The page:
Thursday, February 28, 2013

What I Learned: Like a fish needs a bicycle

You know that old feminist saying, "A woman needs a man like a fish needs a bicycle?"


My bicycle AKA my baby AKA The Moneysaver

As someone who believes that men and women are both made in the image of God and thus equally valuable to each other, I have to disagree. But over the last several days, I've seen a lot of bright, passionate Christian feminists tell their stories, and in response, I've seen a lot of comments like:

What are some examples of how you felt hindered in the church?

Specifically where do you feel inequality as a woman, and who has made you feel this way?


In Muslim countries, women are often treated as second class citizens. In the United States, this is not the case.


Men are held to the same standards.They just don't talk about it like women do and for some reason women think men have it better.

Sometimes, it feels a little like Christians are saying, "The church needs feminism like a fish needs a bicycle."

I'll be frank. I do not know what planet the people who say these things are living on. That someone can simply not see that gender inequality in the U.S. is actually a THING is flooring to me. That I somehow have to defend or validate my own experience of injustice is nothing short of appalling. It's as if because women can vote and don't have to wear burqas they think there is no more work to be done. As Danielle pointed out yesterday, "if why feminism matters isn’t clear to you, it’s either because you don’t actually know what feminism is or you’re wearing blinders."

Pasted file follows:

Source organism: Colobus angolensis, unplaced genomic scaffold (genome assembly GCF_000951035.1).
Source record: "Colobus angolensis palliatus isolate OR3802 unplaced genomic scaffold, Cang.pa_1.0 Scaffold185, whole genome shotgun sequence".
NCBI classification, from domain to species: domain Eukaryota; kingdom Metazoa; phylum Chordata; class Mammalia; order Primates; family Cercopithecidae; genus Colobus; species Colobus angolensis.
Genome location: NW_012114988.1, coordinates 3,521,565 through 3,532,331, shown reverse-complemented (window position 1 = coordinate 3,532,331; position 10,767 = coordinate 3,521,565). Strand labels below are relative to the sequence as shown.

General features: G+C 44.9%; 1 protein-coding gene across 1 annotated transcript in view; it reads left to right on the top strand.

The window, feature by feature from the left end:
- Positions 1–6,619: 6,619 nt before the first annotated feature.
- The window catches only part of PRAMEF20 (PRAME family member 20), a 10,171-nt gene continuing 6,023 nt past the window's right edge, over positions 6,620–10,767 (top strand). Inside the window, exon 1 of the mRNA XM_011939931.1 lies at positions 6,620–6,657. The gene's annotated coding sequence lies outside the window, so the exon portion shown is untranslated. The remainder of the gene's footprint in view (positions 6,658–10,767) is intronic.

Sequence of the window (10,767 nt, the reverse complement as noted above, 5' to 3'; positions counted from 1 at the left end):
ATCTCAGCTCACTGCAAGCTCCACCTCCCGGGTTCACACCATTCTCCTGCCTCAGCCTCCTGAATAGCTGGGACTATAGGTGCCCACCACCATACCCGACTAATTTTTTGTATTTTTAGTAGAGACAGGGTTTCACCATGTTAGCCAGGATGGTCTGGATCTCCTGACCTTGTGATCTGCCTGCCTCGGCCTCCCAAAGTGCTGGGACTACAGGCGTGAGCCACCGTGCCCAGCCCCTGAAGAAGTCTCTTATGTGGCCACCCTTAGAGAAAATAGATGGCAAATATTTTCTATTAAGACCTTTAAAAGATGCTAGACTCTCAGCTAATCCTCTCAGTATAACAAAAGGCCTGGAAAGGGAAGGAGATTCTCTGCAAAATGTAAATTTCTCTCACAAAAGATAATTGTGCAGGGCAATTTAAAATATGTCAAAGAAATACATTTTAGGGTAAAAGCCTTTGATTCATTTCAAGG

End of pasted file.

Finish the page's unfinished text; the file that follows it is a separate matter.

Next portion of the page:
I have mixed feelings about Jezebel, but Lindy West really hit the nail on the head with this article about sexism and the Oscars:
I am tired of being called a shrieking harridan for pointing out inequalities so tangible and blatant that they are regularly codified into law. I am tired of being told to provide documentation of inequality in the comments sections of a website where a staff of smart women documents inequality as fast as our fingers can move. Like, you might as well write me a note on a banana peel demanding that I prove to you that bananas exist. I am tired of being asked to "cite sources" proving that sexism is real (that RAPE is real, even!), because there is no way to concisely cite decades and decades of rigorous academia… Do your own research like the rest of the grown-ups.
This is how I feel. When someone asks me why I believe inequality exists, I want to scream, "Why do I believe you exist? You're standing right in front of me!"